RFI Tasmania

To: Nikolas Haass <>
Subject: RFI Tasmania
From: John Tongue <>
Date: Mon, 19 Jul 2010 17:26:02 +1000
Hi Nickolas et. al.,
Can't help you much with the mammals, I'm afraid.  Barred BAndicoots are 
reasonably common in most bushland areas.  We have seen Potoroos at Peter 
Murrell Reserve - your best place for Forty-spotted Pardalotes, too (unless you 
are planning to go to Bruny Island).  Spotted-tailed Quolls are around in some 
of the bush areas, but you've got to be pretty lucky.  Perhaps in some of the 
open forest around St. Helens??  The Bettings, Pygmy Possums, Antechinus and 
Dunnarts, I'm not so sure on.

Masked Owl is pretty fluky, unless you can get onto a roosting.  We've seen a 
road-killed on on the highway between Sassafras and Elizabeth town, a few years 
back now.  We've spotighted one on the dirt road between Narawntapu NP and 
Yorktown.  Years ago, there was a roost site near the Hobart Airport, but I 
think it's been inactive for some years.  They are sometimes seen at the 
Waterworks Reserve in South Hobart, and we've been shown one in a suburban 
garden in Sandy Bay some years back!  The most reliable site I've sent people 
to (though not for a few years) was along the walking track through Truganini 
reserve, between Sandy BAy and Taroona.  There used to be a roost about 1 km up 
along the track to Mt Nelson signal station, around where the walking track 
comes down right onto the creek bed.  There, and about 100m up or down the 
creek is worth checking out.

Boobooks are also pretty tricky.  We've heard them at Adventure Bay (Bruny 
Island) and Bicheno.  We've seen them in the caravan park at St. Helens, and in 
a barn at Pegarah on King Island.  They used to be around Mt Stuart (Hobart 
Suburb) bot not for many years.

Swamp Quail, we've had on the track out to West Point (near Arthur River), in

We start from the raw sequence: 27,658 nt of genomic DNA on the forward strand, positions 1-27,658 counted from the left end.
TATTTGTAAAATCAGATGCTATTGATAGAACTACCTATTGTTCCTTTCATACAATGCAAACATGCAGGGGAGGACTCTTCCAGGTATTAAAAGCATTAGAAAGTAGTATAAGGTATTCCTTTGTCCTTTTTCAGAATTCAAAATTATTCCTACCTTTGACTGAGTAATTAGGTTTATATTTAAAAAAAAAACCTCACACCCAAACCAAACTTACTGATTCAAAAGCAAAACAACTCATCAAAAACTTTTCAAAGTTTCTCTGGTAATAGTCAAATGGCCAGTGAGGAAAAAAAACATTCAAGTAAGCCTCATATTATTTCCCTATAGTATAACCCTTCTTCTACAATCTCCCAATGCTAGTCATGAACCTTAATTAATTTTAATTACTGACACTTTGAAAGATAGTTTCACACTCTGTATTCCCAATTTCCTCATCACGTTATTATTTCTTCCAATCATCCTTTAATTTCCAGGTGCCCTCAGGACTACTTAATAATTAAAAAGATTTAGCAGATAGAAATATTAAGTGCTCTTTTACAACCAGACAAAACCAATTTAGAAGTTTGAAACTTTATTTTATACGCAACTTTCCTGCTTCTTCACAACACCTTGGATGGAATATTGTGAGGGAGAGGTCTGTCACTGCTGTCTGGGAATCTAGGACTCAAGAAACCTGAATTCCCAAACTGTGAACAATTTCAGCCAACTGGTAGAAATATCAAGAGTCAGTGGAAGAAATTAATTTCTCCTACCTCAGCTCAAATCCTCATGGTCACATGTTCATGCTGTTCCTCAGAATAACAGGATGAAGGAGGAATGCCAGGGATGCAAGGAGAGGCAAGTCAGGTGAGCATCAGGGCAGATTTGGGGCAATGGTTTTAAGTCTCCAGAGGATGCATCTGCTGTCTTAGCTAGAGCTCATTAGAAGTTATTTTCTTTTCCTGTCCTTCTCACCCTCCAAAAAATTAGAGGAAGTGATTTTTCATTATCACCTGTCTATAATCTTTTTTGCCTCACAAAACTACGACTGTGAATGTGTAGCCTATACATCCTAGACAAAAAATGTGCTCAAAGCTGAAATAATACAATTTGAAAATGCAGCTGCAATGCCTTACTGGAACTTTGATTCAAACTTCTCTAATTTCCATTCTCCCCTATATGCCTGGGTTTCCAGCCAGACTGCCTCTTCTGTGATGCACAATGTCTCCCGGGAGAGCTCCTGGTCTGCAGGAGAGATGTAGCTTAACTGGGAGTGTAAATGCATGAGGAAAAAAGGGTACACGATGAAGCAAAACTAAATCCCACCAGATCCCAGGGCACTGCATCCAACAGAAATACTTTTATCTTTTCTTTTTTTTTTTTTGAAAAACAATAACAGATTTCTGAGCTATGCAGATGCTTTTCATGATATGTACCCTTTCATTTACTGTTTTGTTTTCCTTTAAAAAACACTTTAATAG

Waterhouse Conservation Area (North East), an on the track to South Bruny Light 
(Bruny Island) - again, pretty 'fluky'.

Scrubtit are in lots of the wet sclerophyl/rainforest areas.  Try the Ferntree 
Gully walk on Mt Wellington, the Sandspit River Track at Weilangta State 
Forest, Mt Field NP, etc.

Forty-spotted Pardalotes are in decline.  Best place is Bruny Island, if you're 
going there.  Check out Eucalyptus viminalis woodland pockets, especially on 
North Bruny.  A few of the gullies on the East side of North Bruny are 
generally pretty good.  If not going to BrunyIsland, the only other place, 
really, is Peter Murrell Reserve, near Kingston/Blackmans Bay - though sitings 
there have been falling.  They are mostly around the dams on Coffee Creek, 
accessed from the track off Huntingfield Avenue, down beside the 
telecommunications warehouse t the parking area, and walk in and around the two 

Good Luck!

John Tongue
Ulverstone, Tas.

On 19/07/2010, at 9:28 AM, Nikolas Haass wrote:

> Hi all,
> We are planning to do some Tassie wildlifing on Friday, 3rd September, and
> Monday, 6th September (flanking the September Eaglehawk Neck Pelagics). We'd
> like to look for:
> Tasmanian Masked Owl
> Tasmanian Southern  Boobook/Morepork
> Swamp (Brown) Quail
> Scrubtit
> 40-spotted Pardalote.
> Eastern Barred  Bandicoot
> Southern Bettong
> Long-nosed Potoroo
> Spot-tailed Quoll
> Less likely ones:
> (Little and Eastern Pygmy Possums)
> (Swamp Antechinus, White-footed Dunnart)
> Does someone out there have some recent sites for some of these species?
> Thanks!
> Nikolas
> ----------------
> Nikolas Haass
> Sydney, NSW
> ===============================
> To unsubscribe from this mailing list,
> send the message:
> unsubscribe
> (in the body of the message, with no Subject line)
> to: 
> ===============================

To unsubscribe from this mailing list,
send the message:
(in the body of the message, with no Subject line)
<Prev in Thread] Current Thread [Next in Thread>

The University of NSW School of Computer and Engineering takes no responsibility for the contents of this archive. It is purely a compilation of material sent by many people to the birding-aus mailing list. It has not been checked for accuracy nor its content verified in any way. If you wish to get material removed from the archive or have other queries about the archive e-mail Andrew Taylor at this address: andrewt@cse.unsw.EDU.AU